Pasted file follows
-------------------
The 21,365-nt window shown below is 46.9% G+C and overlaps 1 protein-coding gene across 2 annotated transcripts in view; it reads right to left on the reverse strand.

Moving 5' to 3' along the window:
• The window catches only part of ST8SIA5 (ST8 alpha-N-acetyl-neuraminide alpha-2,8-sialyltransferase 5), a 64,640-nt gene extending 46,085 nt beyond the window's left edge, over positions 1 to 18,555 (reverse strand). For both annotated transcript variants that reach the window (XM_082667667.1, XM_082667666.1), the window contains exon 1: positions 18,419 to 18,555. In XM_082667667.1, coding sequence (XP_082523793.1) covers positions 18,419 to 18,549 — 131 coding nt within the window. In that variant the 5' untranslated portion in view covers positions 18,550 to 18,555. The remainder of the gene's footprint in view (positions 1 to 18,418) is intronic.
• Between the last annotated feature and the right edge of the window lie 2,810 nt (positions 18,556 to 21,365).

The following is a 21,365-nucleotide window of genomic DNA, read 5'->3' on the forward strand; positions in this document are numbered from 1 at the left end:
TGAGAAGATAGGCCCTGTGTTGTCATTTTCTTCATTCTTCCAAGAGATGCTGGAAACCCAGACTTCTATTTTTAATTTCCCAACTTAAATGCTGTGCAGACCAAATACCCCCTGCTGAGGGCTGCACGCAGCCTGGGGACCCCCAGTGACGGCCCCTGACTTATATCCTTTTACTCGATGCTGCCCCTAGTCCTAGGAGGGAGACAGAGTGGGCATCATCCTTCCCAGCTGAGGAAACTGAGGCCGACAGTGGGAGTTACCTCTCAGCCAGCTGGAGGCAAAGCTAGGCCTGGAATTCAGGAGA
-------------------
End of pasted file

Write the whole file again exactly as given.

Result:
The 21,365-nt window shown below is 46.9% G+C and overlaps 1 protein-coding gene across 2 annotated transcripts in view; it reads right to left on the reverse strand.

Moving 5' to 3' along the window:
• The window catches only part of ST8SIA5 (ST8 alpha-N-acetyl-neuraminide alpha-2,8-sialyltransferase 5), a 64,640-nt gene extending 46,085 nt beyond the window's left edge, over positions 1 to 18,555 (reverse strand). For both annotated transcript variants that reach the window (XM_082667667.1, XM_082667666.1), the window contains exon 1: positions 18,419 to 18,555. In XM_082667667.1, coding sequence (XP_082523793.1) covers positions 18,419 to 18,549 — 131 coding nt within the window. In that variant the 5' untranslated portion in view covers positions 18,550 to 18,555. The remainder of the gene's footprint in view (positions 1 to 18,418) is intronic.
• Between the last annotated feature and the right edge of the window lie 2,810 nt (positions 18,556 to 21,365).

The following is a 21,365-nucleotide window of genomic DNA, read 5'->3' on the forward strand; positions in this document are numbered from 1 at the left end:
TGAGAAGATAGGCCCTGTGTTGTCATTTTCTTCATTCTTCCAAGAGATGCTGGAAACCCAGACTTCTATTTTTAATTTCCCAACTTAAATGCTGTGCAGACCAAATACCCCCTGCTGAGGGCTGCACGCAGCCTGGGGACCCCCAGTGACGGCCCCTGACTTATATCCTTTTACTCGATGCTGCCCCTAGTCCTAGGAGGGAGACAGAGTGGGCATCATCCTTCCCAGCTGAGGAAACTGAGGCCGACAGTGGGAGTTACCTCTCAGCCAGCTGGAGGCAAAGCTAGGCCTGGAATTCAGGAGA